Welcome to Utopia 13/13 | A History of the Future

By Bernard E. Harcourt


“Utopiæ insulæ tabula.” Woodcut map, December 1518, from Thomas More’s Utopia.[1]

On November 24, 1971, Michel Foucault opened his lectures on Penal Theories and Institutions with these two words:

“No introduction.”

“The reason for these lectures?” Foucault asked. “One has only to open one’s eyes.”[2]

At the time, Foucault was referring to the crack-down on students by the French government of then-President Georges Pompidou following the May ’68 Revolution. Without introduction, Foucault launched into a historical analysis of government repression, while he simultaneously engaged in concrete actions, working to abolish prisons with the other members of the Prisons Information Group.[3]

The punitive society still surrounds us today. But we now face as well other cataclysmic crises—global climate change, increasing pandemics, extractive capitalism, the expository society, violent political polarization and counterrevolutions—that are pushing us all to the limit.

“No Introduction”

Once again, no introduction is necessary today. One need only open one’s eyes. Crises are staring us in the face. We are past the time for diagnosis. We do not need to describe global warming, we need to reverse it. We do not need to critique pandemic measures, we need to end pandemics. We do not need another genealogy of white nationalism, we need to extinguish it. In sum, we do not need more theories of krise und kritik or Zeitdiagnose, we need praxis and utopia.

But so many of us are so overwhelmed, so depressed. We feel so hopeless today, in the face of these seemingly insurmountable crises, that it is hard to even imagine where to start. We desperately need positive constructive thinking. We urgently need to look around, identify, and pursue concrete utopias.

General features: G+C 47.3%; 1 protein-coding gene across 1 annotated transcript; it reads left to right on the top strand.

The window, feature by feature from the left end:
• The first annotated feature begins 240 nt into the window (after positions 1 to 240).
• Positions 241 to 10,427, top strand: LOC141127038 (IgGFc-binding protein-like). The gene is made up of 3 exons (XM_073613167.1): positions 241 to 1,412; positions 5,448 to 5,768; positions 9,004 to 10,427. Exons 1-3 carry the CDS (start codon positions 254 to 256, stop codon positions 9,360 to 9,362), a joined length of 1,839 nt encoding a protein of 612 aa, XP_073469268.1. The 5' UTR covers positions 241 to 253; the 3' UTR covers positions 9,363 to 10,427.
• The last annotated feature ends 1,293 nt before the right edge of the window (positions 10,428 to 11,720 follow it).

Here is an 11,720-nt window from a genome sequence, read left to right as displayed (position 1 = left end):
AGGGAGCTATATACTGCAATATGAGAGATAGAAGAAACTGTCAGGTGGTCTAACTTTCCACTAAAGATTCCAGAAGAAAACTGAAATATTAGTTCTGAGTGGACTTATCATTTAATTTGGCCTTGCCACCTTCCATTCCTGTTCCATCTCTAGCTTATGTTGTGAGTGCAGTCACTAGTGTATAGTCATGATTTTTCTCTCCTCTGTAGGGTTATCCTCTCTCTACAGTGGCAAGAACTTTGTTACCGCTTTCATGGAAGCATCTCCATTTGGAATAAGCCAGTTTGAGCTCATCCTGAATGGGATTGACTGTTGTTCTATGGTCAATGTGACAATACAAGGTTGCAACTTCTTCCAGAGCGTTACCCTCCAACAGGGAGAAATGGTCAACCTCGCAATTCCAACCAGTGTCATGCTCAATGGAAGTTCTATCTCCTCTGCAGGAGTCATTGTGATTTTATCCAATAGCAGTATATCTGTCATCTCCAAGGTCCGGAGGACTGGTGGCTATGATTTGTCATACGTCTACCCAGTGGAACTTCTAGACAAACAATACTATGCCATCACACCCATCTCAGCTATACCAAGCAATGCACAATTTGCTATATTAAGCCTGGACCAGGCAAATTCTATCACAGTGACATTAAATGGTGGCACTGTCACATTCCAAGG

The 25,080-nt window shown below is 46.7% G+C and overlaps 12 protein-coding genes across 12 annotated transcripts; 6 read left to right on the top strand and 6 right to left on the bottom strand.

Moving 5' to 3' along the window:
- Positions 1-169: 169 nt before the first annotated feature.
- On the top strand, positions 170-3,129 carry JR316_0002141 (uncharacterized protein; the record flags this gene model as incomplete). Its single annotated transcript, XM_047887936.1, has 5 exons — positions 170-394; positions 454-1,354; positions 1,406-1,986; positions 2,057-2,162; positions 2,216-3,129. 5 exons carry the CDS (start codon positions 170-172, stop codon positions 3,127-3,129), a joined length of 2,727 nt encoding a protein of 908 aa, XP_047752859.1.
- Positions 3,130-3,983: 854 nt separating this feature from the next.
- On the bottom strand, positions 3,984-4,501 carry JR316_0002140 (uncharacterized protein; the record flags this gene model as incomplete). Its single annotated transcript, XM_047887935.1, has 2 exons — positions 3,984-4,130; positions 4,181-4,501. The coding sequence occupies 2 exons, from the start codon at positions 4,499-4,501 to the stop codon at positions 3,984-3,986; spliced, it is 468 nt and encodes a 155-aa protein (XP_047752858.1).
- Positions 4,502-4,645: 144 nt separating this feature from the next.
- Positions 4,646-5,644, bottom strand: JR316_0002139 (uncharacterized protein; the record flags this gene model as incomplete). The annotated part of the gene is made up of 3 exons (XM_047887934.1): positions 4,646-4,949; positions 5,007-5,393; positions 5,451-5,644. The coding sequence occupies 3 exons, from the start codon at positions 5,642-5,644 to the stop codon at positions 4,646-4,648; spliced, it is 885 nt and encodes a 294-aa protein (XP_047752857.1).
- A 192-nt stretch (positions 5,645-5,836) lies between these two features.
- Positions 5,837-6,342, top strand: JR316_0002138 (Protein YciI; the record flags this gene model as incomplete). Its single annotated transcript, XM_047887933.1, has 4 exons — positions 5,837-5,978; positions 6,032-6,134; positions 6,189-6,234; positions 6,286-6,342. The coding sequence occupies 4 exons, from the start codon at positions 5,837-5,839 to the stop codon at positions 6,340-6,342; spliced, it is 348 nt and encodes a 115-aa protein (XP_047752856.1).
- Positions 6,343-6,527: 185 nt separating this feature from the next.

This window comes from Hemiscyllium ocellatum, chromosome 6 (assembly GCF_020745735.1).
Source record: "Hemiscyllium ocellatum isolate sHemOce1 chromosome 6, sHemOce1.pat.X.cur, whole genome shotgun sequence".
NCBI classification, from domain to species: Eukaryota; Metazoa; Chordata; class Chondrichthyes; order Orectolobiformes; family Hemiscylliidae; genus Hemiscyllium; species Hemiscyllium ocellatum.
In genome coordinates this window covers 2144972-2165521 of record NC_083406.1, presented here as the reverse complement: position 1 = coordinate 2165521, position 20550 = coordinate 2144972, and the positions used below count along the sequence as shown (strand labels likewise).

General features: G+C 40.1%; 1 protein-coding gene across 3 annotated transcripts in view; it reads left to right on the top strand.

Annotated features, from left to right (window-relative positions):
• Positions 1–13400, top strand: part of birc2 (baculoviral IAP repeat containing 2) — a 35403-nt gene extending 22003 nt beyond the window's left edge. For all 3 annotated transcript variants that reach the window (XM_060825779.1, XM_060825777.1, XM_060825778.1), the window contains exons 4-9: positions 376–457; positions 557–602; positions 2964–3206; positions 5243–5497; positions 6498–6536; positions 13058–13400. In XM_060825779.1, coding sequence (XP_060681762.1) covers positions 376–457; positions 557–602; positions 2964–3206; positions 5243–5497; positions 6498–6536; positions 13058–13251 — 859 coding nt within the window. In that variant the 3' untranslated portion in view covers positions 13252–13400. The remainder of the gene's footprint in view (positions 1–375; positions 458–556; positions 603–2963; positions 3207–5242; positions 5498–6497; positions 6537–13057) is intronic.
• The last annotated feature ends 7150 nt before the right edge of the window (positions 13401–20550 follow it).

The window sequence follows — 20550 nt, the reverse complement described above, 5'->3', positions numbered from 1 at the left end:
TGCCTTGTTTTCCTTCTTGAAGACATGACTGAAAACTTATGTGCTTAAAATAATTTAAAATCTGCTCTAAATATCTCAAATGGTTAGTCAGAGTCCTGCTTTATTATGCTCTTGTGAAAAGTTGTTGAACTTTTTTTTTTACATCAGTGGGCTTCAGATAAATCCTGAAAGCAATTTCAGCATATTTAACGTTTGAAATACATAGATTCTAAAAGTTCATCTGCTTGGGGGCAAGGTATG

Concrete Utopias

There are solutions to our crises. They surround us, often hidden in plain sight. We need to see them now and actualize them, support them, grow them, empower them. It is time to roll up our sleeves and realize now, in real time, our concrete utopias.

This year at the Columbia Center for Contemporary Critical Thought, we will explore different experiments and models to reorganize society to address head on our current crises—really-existing, actually-existing, concrete utopias.

There will be no room, this year, for dystopias. We are too familiar with our present. We know its history.

This year, we will write together a history of the future.

Welcome to Utopia 13/13!


[1] “Utopiæ insulæ tabula.” Woodcut map, 17.9 × 11.9 cm. From Thomas More’s De optimo reip. statv, deqve noua insula Vtopia, libellus uere aureus, nec minus salutaris quàm festiuus . . . (Basel: Apvd Io. Frobenivm mense decembri an M.D.XVIII [December 1518]) [Rare Books Division]. Reference: Hill, Cartographic Curiosities, 22 (available here).

[2] Michel Foucault, Penal Theories and Institutions: Lectures at the Collège de France, 1971-1972, ed. Bernard E. Harcourt, trans. Graham Burchell (New York: Palgrave Macmillan, 2019), 1.

[3] See, generally, Michel Foucault and the Prisons Information Group, Intolerable: Writings from Michel Foucault and the Prisons Information Group (1970-1980), ed. Kevin Thompson and Perry Zurn, trans. Perry Zurn and Erik Beranek (Minneapolis: University of Minnesota Press, 2021).